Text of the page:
It was in the first week of June 1993 that Drazen Petrovic, a world away in Poland, where he was competing for Croatia at a qualifying tournament for the European championships, called his friend and attorney Nick Goyak in Portland, Ore., to deliver the news. The two chatted most days, even after Petrovic had left Portland for New Jersey and a fresh start, and it was on this occasion that Petrovic shared with Goyak his delight at his ultimate accomplishment, being named to the All-NBA third team.
"He said, 'Nick, I have just been named to the top 15. This really means something to me,'" Goyak remembered. "The last thing he said to me was how proud he was of that."
The honor was the product of four seasons of both physical and mental obstacles, of a battle to earn respect and change perceptions. He had arrived from the European leagues as a curiosity, a flashy player once dubbed Mozart for his burgeoning greatness. American writers often touted him not for his mastery of the fundamentals but as a performer, as a second coming of Pete Maravich, as if it was the most sufficient way to articulate his style and impression.
But Mozart wouldn't cut it in the NBA. Petrovic realized early on that his game needed to change, that he couldn't force himself upon the league and that he would instead need to adapt to it. His body changed, his game changed, his desperation to make it increased. An opportunity with the Trail Blazers, with whom he had spent his first season, was limited, but he took advantage of his next one with the Nets, and within two years he was, effectively, the NBA's third-best shooting guard. On a stage that wasn't set for a European player, he became an original, and the first from his continent to be named to an All-NBA team.
For Goyak, there was no mistaking the excitement in Petrovic's voice. He was an immensely proud young man, Petrovic, one devoted to the game he played and the country that raised him. To have received this honor was to refute the perception that lingered when he entered the league that the NBA was not a place for a European to have success, that stylistically and physically they simply were not compatible. Petrovic had sought to change that, to make people notice him, respect him, expect a certain level of greatness from him.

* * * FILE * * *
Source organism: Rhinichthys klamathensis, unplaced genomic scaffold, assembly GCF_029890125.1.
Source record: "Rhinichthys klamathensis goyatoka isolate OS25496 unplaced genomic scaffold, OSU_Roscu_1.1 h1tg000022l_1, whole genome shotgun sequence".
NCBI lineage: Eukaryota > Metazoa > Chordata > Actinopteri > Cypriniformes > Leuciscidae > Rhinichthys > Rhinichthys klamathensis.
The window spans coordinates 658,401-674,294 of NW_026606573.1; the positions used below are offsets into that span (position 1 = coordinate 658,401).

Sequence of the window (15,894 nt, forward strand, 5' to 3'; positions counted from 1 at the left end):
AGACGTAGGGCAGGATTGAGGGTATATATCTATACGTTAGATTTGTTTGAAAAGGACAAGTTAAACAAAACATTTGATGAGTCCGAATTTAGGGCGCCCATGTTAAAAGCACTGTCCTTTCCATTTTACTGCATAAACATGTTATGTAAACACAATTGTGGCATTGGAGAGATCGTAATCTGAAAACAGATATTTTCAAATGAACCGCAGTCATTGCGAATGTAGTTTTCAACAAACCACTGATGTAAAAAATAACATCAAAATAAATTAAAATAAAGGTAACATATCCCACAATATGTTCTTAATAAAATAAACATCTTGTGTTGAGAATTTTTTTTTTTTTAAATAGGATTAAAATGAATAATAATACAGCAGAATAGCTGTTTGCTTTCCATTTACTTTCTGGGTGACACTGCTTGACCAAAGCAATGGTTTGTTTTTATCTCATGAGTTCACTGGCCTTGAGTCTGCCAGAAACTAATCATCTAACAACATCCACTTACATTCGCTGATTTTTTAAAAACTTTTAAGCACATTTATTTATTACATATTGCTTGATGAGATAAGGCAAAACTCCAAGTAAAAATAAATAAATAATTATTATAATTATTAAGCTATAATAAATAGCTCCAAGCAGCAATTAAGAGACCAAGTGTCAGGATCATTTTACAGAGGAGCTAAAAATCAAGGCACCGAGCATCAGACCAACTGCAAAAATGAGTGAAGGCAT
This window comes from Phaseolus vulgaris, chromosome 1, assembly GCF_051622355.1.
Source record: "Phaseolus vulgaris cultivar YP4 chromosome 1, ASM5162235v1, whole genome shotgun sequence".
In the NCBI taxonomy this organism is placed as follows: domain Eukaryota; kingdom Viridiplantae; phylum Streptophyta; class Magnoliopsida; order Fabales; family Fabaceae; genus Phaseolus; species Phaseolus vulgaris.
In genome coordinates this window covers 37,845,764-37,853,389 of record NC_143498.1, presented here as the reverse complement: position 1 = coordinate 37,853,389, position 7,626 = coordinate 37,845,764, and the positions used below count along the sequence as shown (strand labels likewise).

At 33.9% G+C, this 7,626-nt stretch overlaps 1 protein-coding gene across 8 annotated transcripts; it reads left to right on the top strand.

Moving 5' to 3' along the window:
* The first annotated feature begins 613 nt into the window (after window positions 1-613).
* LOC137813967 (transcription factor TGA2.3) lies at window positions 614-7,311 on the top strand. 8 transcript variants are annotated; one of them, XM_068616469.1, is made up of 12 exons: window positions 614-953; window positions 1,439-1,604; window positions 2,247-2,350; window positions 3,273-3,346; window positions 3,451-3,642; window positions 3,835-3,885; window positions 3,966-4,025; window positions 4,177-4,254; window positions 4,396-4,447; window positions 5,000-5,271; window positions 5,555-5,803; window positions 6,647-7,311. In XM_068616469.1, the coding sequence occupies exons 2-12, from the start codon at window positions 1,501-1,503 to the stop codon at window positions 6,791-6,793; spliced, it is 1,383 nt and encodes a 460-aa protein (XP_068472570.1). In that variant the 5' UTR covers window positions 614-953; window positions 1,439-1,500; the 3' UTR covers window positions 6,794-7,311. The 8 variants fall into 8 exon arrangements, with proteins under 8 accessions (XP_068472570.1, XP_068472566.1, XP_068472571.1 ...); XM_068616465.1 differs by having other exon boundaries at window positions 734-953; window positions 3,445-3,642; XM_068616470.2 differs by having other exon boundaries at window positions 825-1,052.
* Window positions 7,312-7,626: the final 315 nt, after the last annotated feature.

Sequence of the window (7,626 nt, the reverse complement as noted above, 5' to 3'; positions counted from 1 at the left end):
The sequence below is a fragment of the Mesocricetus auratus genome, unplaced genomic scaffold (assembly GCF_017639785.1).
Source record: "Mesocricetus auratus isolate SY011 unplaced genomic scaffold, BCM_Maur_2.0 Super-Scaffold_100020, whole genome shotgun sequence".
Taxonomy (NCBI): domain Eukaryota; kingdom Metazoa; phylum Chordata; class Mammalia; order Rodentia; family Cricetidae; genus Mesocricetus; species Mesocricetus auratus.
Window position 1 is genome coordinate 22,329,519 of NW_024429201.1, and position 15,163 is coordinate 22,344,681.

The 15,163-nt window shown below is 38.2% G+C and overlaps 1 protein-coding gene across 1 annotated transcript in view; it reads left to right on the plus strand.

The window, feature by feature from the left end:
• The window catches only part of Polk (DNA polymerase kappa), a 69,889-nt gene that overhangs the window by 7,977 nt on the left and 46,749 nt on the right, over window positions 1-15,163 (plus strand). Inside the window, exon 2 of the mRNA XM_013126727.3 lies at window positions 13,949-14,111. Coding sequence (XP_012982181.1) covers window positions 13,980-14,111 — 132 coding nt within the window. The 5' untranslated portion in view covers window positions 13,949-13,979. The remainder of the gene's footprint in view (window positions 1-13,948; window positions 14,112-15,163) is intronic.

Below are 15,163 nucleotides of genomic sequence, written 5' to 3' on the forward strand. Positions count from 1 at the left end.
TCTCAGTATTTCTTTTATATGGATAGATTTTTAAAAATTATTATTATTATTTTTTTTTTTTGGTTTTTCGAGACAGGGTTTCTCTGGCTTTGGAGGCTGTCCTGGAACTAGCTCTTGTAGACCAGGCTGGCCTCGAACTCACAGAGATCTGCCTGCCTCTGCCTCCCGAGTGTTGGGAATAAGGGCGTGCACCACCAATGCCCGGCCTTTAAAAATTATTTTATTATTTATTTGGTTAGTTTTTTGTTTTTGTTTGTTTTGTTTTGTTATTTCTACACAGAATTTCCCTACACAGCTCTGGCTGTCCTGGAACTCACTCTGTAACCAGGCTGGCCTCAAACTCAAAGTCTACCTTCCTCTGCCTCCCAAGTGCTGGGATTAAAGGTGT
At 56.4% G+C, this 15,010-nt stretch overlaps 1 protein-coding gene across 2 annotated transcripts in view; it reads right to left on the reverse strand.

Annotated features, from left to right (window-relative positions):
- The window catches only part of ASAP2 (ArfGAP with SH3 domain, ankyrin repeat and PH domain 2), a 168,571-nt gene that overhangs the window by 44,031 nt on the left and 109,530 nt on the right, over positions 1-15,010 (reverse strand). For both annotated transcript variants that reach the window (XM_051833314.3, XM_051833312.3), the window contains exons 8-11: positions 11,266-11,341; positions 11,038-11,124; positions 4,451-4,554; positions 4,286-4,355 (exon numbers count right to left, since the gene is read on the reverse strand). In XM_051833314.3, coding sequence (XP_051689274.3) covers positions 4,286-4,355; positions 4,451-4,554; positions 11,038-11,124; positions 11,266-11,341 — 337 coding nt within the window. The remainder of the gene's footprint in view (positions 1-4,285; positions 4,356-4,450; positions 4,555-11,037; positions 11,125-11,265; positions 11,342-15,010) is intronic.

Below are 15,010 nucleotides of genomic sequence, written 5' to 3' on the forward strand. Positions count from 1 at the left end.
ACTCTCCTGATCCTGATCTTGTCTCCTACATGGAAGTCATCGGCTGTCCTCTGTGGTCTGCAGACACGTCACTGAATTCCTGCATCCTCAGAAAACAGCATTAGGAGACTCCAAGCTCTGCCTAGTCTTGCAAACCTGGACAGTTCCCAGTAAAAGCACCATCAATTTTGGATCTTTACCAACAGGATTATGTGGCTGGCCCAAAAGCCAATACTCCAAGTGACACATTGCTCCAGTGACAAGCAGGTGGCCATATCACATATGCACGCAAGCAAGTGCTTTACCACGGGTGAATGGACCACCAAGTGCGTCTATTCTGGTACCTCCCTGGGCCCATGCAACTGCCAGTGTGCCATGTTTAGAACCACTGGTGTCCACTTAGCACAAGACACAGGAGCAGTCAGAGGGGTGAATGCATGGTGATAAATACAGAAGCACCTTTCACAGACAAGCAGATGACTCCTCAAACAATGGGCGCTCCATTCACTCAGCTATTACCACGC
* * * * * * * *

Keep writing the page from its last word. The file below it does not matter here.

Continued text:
This was validation. At just 28 years old and in just his NBA fourth season, he had reached another plateau.
The two friends said goodbye on that day, and Goyak left with a warm feeling that his young friend, already considerably accomplished, would use this award to elevate himself further within the game.
Two days later, Petrovic's life ended.
Bucky Buckwalter, the vice president of basketball operations for the Trail Blazers, had long been fascinated with the possibilities of the European players, even at a time when they were not considered NBA prospects, and George Fisher, an American who had been coaching in France, confirmed much of his suspicions.
"I think initially NBA coaches were a little hesitant, because international players had a reputation of being a little temperamental," Fisher said. "They weren't physical. The coaches I knew back then, they would talk about that."
Buckwalter would discuss with his former colleague the elite players in Europe, and invariably their conversations would center on two players: Petrovic and Arvydas Sabonis. Petrovic and Sabonis had something of a rivalry in that period, their games carrying with it a pre-packaged heat. "Playing Sabonis was two games for Drazen -- one to win, second to see who the best is in Europe," remembered Zeljko Pavlicevic, Petrovic's coach during the 1985-86 season for Cibona, a professional team in Zagreb, Croatia. "That was important to him." The two players would exchange verbal barbs both in-game and through the media, all while taking turns winning Europe's coveted individual awards and playing for the European Cup title (Petrovic's Cibona beat Sabonis' Zalgiris in 1986).
Buckwalter would take every opportunity he could to get to Europe and see them play, and it was a beautiful combination of flair and fundamentals that first attracted him to Petrovic. "I was convinced that he had the talent to play in the NBA," Buckwalter said. "You look at Drazen and how good he was, and his form was absolutely perfect from day one when I looked at it. I said if you were making a shooting tape, you would use him as your illustrator, as it was absolutely perfect."
With the blessing of Blazers owner Larry Weinberg, Buckwalter had the green light to take both Sabonis and Petrovic in the 1986 NBA draft, even if neither he nor any other league executive had the slightest idea of how to pry a player out of Europe and put him in an NBA uniform.
It took three years before Petrovic came over for the 1989-90 season, at the age of 25, having done everything in Europe that he had promised. He hired Warren LeGarie as his agent, as educated as there was in that period about the European game and its function. LeGarie had represented the first western European in league history (Spaniard Fernando Martin), and was versed in the challenges of representing players essentially untried against NBA players.
"[Management] wanted someone unique and someone who could be a difference-maker. The problem was the coaches," LeGarie said about the difficulty in representing Europeans to that point. "They always felt it was a marketing tool instead of really a competitive tool. A lot of the coaches were fearful that they wouldn't be able to communicate, especially in high emotional, tense moments, they wouldn't be getting their thoughts across, their game plans, and that was always in the back of American coaches' minds."
It wasn't communication that troubled Petrovic in Portland but instead that of opportunity, and timing, as he was stranded below All-Star guard Clyde Drexler in the Blazers' rotation. But the situation did not deter his self-belief. "He [would] always tell me, I can do it, I can do it, I can play, the coach is stupid for not using me," said Dino Radja, a former teammate of Petrovic's on first the Yugoslavian and then Croatian national team who later played four seasons with the Boston Celtics.